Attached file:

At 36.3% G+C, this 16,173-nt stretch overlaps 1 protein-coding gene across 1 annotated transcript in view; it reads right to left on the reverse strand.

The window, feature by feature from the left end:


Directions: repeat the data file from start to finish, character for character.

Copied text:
At 36.3% G+C, this 16,173-nt stretch overlaps 1 protein-coding gene across 1 annotated transcript in view; it reads right to left on the reverse strand.

The window, feature by feature from the left end: